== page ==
Doubter’s Almanac

By Ethan Canin
Genre: Literary Fiction
Buy Now This book is on reading list for November 2016

Discussion Questions

  1. How is ‘doubt’ at the core of the novel?
  2. Who is the doubter? What is the effect of this emotion?
  3. What characterizes Milo’s childhood? How do these experiences carry over into adulthood?
  4. Can we separate Milo the man from Milo the alcoholic? Can his arrogance, cruelty, and self-sabotage all be explained by the addiction or is there an underlying, distinct personality?
  5. What role does Dewitt Tread play in the novel?
  6. Early in the novel, Milo says, “Kids–God no…That would be cruel.” How does he know this?
  7. Why does Paulie suffer more than Hans?
  8. What’s the difference between Helena and Audra?
  9. Why does the novel begin with the end, and why do you think Canin gives us a happy ending?

One of the things I love about Ethan Canin novels is what I have deemed “Caninisms.” Here are several. Why do you think he includes his personal aphorisms and how do they reinforce the themes of the novel?

Nature never broke its own laws.

Nature never lies; that’s what history tells us.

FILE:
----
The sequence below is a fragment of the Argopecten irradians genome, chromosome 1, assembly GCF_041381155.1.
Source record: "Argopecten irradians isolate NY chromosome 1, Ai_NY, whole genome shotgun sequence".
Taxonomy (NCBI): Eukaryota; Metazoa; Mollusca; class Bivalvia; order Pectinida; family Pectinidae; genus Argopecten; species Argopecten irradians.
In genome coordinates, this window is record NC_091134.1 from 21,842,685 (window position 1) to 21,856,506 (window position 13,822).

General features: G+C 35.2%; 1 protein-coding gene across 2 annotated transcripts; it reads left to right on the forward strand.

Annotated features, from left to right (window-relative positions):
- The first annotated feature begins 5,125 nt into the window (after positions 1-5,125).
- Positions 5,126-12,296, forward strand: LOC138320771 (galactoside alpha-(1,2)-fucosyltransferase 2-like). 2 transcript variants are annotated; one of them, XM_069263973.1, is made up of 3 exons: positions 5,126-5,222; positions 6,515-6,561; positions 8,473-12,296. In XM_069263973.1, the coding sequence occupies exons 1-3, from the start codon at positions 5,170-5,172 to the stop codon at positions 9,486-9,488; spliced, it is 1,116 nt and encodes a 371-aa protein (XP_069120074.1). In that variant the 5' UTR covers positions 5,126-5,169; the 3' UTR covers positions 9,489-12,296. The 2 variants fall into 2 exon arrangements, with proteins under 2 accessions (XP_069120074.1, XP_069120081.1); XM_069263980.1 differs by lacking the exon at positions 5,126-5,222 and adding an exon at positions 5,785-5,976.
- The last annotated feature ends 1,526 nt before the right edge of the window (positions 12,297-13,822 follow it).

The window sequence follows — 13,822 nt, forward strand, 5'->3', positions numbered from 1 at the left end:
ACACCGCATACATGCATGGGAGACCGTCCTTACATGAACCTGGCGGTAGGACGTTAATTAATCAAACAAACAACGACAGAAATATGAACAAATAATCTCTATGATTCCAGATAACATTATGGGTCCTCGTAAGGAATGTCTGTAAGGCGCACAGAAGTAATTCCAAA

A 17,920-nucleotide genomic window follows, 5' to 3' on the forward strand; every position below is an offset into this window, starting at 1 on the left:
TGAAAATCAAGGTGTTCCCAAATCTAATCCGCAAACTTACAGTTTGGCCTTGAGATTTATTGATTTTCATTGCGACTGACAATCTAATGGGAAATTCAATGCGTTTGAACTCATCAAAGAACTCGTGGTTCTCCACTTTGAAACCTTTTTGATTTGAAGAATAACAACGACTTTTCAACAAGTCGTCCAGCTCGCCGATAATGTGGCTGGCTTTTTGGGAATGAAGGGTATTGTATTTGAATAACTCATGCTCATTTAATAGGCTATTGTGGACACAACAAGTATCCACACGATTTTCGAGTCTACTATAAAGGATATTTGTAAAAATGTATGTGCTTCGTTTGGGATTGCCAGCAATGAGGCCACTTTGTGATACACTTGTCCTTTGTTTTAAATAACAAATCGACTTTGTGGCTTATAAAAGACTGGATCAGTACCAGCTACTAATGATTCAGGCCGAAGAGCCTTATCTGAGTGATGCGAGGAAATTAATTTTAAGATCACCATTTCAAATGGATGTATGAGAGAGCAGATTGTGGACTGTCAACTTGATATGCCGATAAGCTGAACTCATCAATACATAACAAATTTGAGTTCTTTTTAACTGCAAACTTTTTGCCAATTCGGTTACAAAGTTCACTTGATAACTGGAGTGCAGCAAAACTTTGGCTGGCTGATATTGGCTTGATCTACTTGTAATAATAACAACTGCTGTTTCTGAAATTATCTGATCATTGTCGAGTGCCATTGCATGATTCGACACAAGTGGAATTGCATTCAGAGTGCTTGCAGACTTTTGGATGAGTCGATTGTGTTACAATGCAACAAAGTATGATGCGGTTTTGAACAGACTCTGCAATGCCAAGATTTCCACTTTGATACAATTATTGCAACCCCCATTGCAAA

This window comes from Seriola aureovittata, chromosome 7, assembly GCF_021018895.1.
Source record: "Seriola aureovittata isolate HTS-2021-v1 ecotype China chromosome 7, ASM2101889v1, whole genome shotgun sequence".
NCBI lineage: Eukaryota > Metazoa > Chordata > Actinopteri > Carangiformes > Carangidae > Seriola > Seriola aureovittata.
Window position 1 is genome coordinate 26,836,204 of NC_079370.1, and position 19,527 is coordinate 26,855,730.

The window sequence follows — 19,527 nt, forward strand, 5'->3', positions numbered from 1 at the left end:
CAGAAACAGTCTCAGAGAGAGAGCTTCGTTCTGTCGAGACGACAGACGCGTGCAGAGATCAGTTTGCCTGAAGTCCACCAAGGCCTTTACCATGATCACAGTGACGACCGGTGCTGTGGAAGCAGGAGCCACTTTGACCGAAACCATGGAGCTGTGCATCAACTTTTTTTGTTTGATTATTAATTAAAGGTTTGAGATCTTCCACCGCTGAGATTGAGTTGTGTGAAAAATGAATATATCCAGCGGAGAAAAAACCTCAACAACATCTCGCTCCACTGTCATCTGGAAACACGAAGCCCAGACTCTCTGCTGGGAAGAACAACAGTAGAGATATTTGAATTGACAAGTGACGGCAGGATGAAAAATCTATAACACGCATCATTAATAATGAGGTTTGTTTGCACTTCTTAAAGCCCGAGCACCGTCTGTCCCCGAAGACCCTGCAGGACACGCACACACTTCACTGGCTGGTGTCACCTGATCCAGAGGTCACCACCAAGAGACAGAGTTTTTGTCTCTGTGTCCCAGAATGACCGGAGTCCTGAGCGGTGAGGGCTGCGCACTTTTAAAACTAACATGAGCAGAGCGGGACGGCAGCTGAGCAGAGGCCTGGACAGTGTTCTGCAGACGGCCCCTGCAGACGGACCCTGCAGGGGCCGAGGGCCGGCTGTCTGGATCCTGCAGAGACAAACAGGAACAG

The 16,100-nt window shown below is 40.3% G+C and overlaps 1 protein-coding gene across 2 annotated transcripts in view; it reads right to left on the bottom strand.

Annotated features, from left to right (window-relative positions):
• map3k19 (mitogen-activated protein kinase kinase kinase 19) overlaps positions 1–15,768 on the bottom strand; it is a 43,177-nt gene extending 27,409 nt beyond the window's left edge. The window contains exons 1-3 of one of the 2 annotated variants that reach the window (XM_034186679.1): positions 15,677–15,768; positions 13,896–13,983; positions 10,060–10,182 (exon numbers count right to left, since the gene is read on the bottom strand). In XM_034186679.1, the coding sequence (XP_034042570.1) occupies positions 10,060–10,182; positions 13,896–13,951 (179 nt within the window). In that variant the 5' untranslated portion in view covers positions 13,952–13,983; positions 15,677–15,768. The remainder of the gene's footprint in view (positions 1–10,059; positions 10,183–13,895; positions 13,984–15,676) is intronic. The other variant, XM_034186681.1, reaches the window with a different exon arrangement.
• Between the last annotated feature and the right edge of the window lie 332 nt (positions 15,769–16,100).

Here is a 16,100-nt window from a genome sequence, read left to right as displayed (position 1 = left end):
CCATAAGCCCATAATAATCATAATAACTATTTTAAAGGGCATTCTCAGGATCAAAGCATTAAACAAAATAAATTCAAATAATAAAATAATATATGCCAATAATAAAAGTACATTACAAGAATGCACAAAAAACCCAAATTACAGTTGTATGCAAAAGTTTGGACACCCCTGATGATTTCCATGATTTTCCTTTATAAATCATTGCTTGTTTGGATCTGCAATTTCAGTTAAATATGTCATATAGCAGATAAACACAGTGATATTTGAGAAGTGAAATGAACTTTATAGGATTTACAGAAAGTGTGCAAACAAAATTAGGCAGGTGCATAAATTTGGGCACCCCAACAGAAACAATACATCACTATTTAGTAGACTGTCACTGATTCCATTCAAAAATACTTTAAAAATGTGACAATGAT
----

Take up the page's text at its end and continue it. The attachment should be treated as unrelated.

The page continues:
Never pretend to knowledge..learning is to be hungered for, not treated as currency.

You have to go against the times.

Stop following other people’s rules.

The truth isn’t always what needs to be spoken.

Teaching is a noble profession. Your given the opportunity to intervene.

Faith and love. That’s what it comes down to.

The will is everything. Never give up.

You can’t fight who you are.

We are destined to lose.

History is merciless.

Happy isn’t even a real idea. It’s ┬ájust like love. A reasonably skeptical person doesn’t even know what it means.

You make a decision, then you turn it into the right one.

Human existence is bounded by tragedy.

Ignorance is the thing we seek to remedy.

An infant, in his first sleepiness, must let go of the world; a man must learn to die.

If you’re disciplined, you can keep control of anything. That’s the only truth.

Life is brutal.

How ignorant we are of the lives of our parents.

 

 

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